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I tried to prove the following inequality which gives a lower bound to the Mathieu sum: $$S=\sum_{k=1}^\infty\dfrac{2k}{(k^2+c^2)^2}$$ where $c\neq0$. The Mathieu inequality states: $S\lt\dfrac{1}{c^2}$ The following inequality holds: $$S\gt\dfrac{1}{c^2+\dfrac{1}{2}}$$ I tried to expand $S$ and I found an expression for $S$ very difficult to manage, so it seems very hard to follow this way to prove it. Is there a better method to prove it? Thanks.

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  • $\begingroup$ No \dfrac in titles please, unless this is absolutely necessary (it was not in the present case). $\endgroup$ – Did Jul 19 '16 at 14:12
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You may observe that $$\frac{2k}{\left(k^{2}+c^{2}\right)^{2}+\frac{1}{4}+c^{2}}<\frac{2k}{\left(k^{2}+c^{2}\right)^{2}}\tag{1} $$ and $$\frac{2k}{\left(k^{2}+c^{2}\right)^{2}+\frac{1}{4}+c^{2}}=\frac{1}{\left(k-\frac{1}{2}\right)^{2}+\frac{1}{4}+c^{2}}-\frac{1}{\left(k+\frac{1}{2}\right)^{2}+\frac{1}{4}+c^{2}} $$ hence, if we take the sum in $(1)$ we get

$$\frac{1}{c^{2}+\frac{1}{2}}<\sum_{k\geq1}\frac{2k}{\left(k^{2}+c^{2}\right)^{2}}.$$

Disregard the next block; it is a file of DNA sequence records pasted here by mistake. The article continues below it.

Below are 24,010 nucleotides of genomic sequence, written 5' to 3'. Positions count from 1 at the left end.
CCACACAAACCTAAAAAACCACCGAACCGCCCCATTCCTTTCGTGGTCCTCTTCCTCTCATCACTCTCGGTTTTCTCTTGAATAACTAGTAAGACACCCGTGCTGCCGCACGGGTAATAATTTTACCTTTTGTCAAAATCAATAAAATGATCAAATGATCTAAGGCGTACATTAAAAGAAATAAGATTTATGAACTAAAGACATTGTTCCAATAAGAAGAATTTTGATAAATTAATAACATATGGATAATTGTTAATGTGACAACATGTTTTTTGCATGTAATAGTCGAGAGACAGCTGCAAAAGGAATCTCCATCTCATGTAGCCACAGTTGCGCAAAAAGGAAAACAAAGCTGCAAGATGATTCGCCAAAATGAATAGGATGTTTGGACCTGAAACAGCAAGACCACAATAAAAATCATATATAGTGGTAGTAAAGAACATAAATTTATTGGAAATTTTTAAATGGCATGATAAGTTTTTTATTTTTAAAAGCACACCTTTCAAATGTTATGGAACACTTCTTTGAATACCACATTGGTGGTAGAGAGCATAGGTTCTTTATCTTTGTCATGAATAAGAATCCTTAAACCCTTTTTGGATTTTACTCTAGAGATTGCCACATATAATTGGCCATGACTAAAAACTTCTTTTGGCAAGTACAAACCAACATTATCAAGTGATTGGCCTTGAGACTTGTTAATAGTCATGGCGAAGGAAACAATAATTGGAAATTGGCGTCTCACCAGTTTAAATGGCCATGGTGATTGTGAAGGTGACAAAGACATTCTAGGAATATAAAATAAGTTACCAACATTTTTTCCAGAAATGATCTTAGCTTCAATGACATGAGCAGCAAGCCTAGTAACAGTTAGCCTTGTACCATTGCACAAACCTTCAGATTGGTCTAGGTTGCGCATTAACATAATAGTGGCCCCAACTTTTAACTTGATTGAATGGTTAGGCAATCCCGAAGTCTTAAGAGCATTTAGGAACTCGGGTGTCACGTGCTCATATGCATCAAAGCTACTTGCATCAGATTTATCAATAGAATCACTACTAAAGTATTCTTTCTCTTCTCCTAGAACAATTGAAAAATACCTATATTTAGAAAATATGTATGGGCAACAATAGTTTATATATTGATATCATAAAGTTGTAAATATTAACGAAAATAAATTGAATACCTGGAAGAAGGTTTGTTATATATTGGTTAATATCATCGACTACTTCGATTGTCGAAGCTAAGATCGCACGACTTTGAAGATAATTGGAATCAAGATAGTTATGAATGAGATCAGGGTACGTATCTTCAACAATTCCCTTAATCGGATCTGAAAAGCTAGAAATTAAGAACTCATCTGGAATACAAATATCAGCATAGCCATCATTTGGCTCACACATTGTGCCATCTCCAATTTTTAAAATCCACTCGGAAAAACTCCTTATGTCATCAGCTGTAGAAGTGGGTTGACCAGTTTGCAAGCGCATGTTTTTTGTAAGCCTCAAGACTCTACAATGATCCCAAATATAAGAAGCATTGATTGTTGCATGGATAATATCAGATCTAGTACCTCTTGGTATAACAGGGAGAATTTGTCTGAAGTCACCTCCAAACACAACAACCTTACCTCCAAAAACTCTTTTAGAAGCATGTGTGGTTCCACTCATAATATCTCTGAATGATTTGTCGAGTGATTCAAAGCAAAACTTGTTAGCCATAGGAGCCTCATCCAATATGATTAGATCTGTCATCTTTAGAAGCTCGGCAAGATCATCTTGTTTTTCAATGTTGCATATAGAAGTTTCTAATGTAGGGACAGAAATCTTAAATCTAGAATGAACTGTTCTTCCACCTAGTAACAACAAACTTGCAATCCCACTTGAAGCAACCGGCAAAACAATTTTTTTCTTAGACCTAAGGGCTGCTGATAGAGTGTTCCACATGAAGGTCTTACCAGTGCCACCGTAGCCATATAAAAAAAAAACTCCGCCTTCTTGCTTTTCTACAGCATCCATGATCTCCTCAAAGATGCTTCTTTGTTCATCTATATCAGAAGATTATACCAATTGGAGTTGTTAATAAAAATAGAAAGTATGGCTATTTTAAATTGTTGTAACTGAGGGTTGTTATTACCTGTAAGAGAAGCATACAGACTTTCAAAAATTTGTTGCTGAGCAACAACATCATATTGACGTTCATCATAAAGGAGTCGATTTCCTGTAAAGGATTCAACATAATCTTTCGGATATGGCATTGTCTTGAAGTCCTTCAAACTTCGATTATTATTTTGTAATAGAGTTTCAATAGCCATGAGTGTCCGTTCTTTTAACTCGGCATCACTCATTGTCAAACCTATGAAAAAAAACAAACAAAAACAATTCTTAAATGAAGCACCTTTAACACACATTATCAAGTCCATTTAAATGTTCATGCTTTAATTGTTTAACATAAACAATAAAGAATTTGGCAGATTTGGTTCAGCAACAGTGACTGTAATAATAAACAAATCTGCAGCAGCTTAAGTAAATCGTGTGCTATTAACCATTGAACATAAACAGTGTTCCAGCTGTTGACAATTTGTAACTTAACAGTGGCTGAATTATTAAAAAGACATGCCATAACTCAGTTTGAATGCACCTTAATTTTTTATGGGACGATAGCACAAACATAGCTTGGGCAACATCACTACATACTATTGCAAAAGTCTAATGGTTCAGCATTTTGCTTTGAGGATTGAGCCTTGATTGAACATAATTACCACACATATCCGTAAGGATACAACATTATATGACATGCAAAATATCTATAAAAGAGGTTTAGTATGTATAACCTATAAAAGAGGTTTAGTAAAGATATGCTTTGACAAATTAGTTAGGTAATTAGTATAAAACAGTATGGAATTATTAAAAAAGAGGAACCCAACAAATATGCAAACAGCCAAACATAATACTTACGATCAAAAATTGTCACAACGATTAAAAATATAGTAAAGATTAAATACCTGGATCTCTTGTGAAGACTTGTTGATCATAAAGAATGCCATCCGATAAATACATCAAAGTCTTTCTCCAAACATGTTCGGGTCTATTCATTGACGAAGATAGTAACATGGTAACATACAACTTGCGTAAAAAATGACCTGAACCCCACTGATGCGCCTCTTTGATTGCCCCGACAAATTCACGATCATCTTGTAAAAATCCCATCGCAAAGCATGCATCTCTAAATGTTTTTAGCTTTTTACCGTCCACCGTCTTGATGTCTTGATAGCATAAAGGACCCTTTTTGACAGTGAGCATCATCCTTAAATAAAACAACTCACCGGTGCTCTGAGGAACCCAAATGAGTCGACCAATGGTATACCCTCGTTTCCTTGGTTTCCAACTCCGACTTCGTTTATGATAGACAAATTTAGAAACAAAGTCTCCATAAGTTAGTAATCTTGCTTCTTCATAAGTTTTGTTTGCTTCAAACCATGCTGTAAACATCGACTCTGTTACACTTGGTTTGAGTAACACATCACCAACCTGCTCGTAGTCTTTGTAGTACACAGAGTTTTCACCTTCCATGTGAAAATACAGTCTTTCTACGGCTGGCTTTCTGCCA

A similar trick works for the other inequality.

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  • $\begingroup$ nice one marco (+1) didn't saw that... $\endgroup$ – tired Jul 19 '16 at 15:05
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It is a bit an overkill, but since for any $a,b>0$ we have: $$ \int_{0}^{+\infty}x\sin(ax)e^{-bx}\,dx = \frac{2ab}{(a^2+b^2)^2} \tag{1}$$ it happens that: $$ \sum_{k\geq 1}\frac{2k}{(k^2+c^2)^2}=\int_{0}^{+\infty}\sum_{k=1}^{+\infty}\frac{x\sin(cx)}{c}e^{-kx}\,dx = \frac{1}{c}\int_{0}^{+\infty}\frac{x\sin(cx)}{e^x-1}\,dx\tag{2} $$ and if $|c|\leq 1$ we have: $$ \sum_{k\geq 1}\frac{2k}{(k^2+c^2)^2}= 2\zeta(3)-4c^2\zeta(5)+6c^4\zeta(7)-8c^6\zeta(9)+\ldots\tag{3}$$ On the other hand, by partial fraction decomposition and the identity $\sum_{n\geq 0}\frac{1}{(n+a)^2}=\psi'(a)$
we have: $$ \sum_{k\geq 1}\frac{2k}{(k^2+c^2)^2}=\frac{\text{Im}\left(\psi'(1-ic)\right)}{c}\tag{4}$$ so for large values of $c$ we may use Stirling's approximation for $\log\Gamma$ or the Euler-Maclaurin summation formula: notice that $$ \int_{1}^{+\infty}\frac{2x\,dx}{(x^2+c)^2}=\frac{2}{2c^2+2}.\tag{5}$$ The connection between my approach and Marco's one is very nice: Stirling's inequality is a consequence of creative telescoping.

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